ICC Profiles


#1

Im a little unclear as to how to use the ICC profile I built after I have my linearized .quad. I thought the purpose of these icc profiles was to be used for Soft Proofing within Photoshop, and hence will alter how the image looks on the display to match how the paper print looks. The instructions seem to indicate that it is the other way around - that the icc profile is used within the print-tool to actually alter the contrast of the paper print so that the print matches the display.

Which way is correct?


#2

Actually both are correct but should be done separately from each other.

The traditional way has been to soft-proof with the profile. This will simulate the “linear” “no-color-management” print on your monitor. This decreases contrast on your monitor to match your print.

The other way is to print with the profile in Perceptual mode. The profile will add contrast to your print to match your monitor in this case.

So, the first method decreases contrast on the monitor to match a linear print. The second method increases contrast in the print to match your monitor.

With high quality monitors, the first method is usually desirable. With low quality monitors that can’t faithfully soft-proof without losing bit-depth in the image, the second method can actually work better. This is a complex option that we have not published widely outside of PPE or PiezoDN because we don’t want to confuse everyone. It’s an advanced topic that I will be writing more at-length about in the next release of the Deluxe Manual (2017.1 is in final writing stage right now.)

best,

Walker


#3

Thanks for your quick reply. I have a NEC PA272W monitor thats been properly calibrated with a ipro2 and is in a properly dimmed environment, so i lean towards using soft proofing in photoshop. Just to be clear, when I do it that way, I select “no color management” within the print-tool, correct?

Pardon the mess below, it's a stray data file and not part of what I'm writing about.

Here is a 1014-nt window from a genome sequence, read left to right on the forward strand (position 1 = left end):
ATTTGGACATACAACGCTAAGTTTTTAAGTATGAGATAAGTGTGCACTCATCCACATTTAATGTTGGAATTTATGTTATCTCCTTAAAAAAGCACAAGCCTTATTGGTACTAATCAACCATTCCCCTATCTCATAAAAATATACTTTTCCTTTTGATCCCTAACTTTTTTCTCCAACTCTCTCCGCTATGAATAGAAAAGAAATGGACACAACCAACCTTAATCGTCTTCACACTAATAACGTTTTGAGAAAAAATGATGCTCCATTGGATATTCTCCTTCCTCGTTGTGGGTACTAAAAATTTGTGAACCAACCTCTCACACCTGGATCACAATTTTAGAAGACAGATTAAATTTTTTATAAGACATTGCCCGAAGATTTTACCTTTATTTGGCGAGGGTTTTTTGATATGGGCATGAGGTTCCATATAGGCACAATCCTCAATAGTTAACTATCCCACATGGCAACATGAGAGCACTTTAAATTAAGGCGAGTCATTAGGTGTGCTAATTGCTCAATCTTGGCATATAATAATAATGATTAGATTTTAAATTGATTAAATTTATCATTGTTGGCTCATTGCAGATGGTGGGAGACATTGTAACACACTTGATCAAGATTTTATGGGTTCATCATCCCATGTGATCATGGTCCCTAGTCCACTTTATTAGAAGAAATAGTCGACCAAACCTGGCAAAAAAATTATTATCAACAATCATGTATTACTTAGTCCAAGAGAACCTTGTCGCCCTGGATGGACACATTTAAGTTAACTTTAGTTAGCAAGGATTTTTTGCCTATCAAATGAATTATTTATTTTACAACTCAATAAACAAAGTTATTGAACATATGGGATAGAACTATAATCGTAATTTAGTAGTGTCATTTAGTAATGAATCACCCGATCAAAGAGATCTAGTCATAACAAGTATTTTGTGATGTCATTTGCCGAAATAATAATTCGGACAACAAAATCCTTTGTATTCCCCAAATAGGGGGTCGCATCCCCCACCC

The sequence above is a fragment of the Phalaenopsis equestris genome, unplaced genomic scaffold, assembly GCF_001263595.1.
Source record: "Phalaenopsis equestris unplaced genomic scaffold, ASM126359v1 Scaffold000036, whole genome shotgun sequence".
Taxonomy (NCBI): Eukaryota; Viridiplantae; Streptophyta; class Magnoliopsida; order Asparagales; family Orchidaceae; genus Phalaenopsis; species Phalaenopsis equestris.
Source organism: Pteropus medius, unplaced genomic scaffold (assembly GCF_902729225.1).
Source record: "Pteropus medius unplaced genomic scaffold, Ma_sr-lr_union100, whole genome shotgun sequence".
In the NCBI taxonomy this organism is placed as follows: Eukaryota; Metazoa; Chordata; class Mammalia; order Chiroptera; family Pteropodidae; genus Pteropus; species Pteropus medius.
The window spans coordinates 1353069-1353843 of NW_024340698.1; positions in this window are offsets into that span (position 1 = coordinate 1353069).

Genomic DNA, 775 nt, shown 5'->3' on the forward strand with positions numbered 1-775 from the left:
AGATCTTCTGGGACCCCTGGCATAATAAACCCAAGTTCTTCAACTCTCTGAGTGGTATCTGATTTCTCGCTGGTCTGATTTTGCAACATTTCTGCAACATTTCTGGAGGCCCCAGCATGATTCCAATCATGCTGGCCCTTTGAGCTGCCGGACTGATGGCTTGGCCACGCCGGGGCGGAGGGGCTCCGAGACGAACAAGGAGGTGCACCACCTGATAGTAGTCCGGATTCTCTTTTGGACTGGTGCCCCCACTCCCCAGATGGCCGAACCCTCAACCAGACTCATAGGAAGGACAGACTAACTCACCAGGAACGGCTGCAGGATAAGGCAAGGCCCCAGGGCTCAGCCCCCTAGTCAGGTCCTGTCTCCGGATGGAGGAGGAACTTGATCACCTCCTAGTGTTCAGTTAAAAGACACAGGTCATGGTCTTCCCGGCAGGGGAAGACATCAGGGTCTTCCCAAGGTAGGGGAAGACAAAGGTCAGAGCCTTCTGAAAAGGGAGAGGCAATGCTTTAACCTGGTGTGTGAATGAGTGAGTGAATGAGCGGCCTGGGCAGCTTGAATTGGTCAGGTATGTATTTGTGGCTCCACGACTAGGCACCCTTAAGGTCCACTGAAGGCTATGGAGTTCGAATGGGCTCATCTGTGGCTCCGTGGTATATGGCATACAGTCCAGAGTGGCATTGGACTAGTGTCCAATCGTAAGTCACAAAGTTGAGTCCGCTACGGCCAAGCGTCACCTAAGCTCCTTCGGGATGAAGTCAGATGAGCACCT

#4

Yes, no color management.

 

best,

Walker


#5

HI Walker,

I could not avoid jumping on this subject and following James questions, as I had the same kind of thoughts when I first read about the use of ICC’s on PiezoDN…

I would suppose that the option of using the ICC profile for soft-proofing (the traditional system) would suppose that one will see the major loss of contrast on the display (the whites will adopt the paper white measured on the printed target while linearizing, and the maximum black on the screen will adopt the Dmax measured on the same target)… Then, one will manually decide on a boost of contrast (typically by darkening the shadows) in order to make the soft-proofed image on the screen get a certain boost of mid-contrast. To be clear, this will not change the fact the overall contrast of the print will match that on the screen (since no matter which changes we make to the file, the final Dmax on the print and the paper white will never change) but it can alter the feeling of contrast (the contrast of the mid tones).

This, which would be done manually and by deciding on the base of what one sees on the soft-proofed version of the image, is what the application of the ICC when printing from Print Tool gets done automatically… is this right?

I am asking myself because that is what I understood myself, hoping too to help James understand the concept…

Cheers,

Rafael


#6

Dear Rafael. You are correct on this.

Best,

Walker